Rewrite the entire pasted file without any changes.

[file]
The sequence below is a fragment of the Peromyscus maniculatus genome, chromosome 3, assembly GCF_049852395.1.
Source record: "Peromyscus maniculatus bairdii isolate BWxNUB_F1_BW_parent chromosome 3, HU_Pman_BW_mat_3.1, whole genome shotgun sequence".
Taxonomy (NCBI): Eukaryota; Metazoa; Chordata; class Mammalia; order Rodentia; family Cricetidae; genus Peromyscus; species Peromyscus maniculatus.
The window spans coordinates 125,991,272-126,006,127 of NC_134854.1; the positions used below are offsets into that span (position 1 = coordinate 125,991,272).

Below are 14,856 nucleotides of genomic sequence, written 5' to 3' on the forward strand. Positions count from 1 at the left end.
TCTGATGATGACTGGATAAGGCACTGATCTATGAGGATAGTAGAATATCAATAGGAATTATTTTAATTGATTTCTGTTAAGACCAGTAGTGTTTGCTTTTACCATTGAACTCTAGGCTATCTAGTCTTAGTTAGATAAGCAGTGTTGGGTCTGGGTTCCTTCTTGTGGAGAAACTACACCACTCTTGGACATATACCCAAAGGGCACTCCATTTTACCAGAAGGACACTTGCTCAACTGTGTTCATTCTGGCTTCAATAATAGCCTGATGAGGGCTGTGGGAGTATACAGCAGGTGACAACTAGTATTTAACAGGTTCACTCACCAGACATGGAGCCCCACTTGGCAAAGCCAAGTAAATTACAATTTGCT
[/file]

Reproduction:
The sequence below is a fragment of the Peromyscus maniculatus genome, chromosome 3, assembly GCF_049852395.1.
Source record: "Peromyscus maniculatus bairdii isolate BWxNUB_F1_BW_parent chromosome 3, HU_Pman_BW_mat_3.1, whole genome shotgun sequence".
Taxonomy (NCBI): Eukaryota; Metazoa; Chordata; class Mammalia; order Rodentia; family Cricetidae; genus Peromyscus; species Peromyscus maniculatus.
The window spans coordinates 125,991,272-126,006,127 of NC_134854.1; the positions used below are offsets into that span (position 1 = coordinate 125,991,272).

Below are 14,856 nucleotides of genomic sequence, written 5' to 3' on the forward strand. Positions count from 1 at the left end.
TCTGATGATGACTGGATAAGGCACTGATCTATGAGGATAGTAGAATATCAATAGGAATTATTTTAATTGATTTCTGTTAAGACCAGTAGTGTTTGCTTTTACCATTGAACTCTAGGCTATCTAGTCTTAGTTAGATAAGCAGTGTTGGGTCTGGGTTCCTTCTTGTGGAGAAACTACACCACTCTTGGACATATACCCAAAGGGCACTCCATTTTACCAGAAGGACACTTGCTCAACTGTGTTCATTCTGGCTTCAATAATAGCCTGATGAGGGCTGTGGGAGTATACAGCAGGTGACAACTAGTATTTAACAGGTTCACTCACCAGACATGGAGCCCCACTTGGCAAAGCCAAGTAAATTACAATTTGCT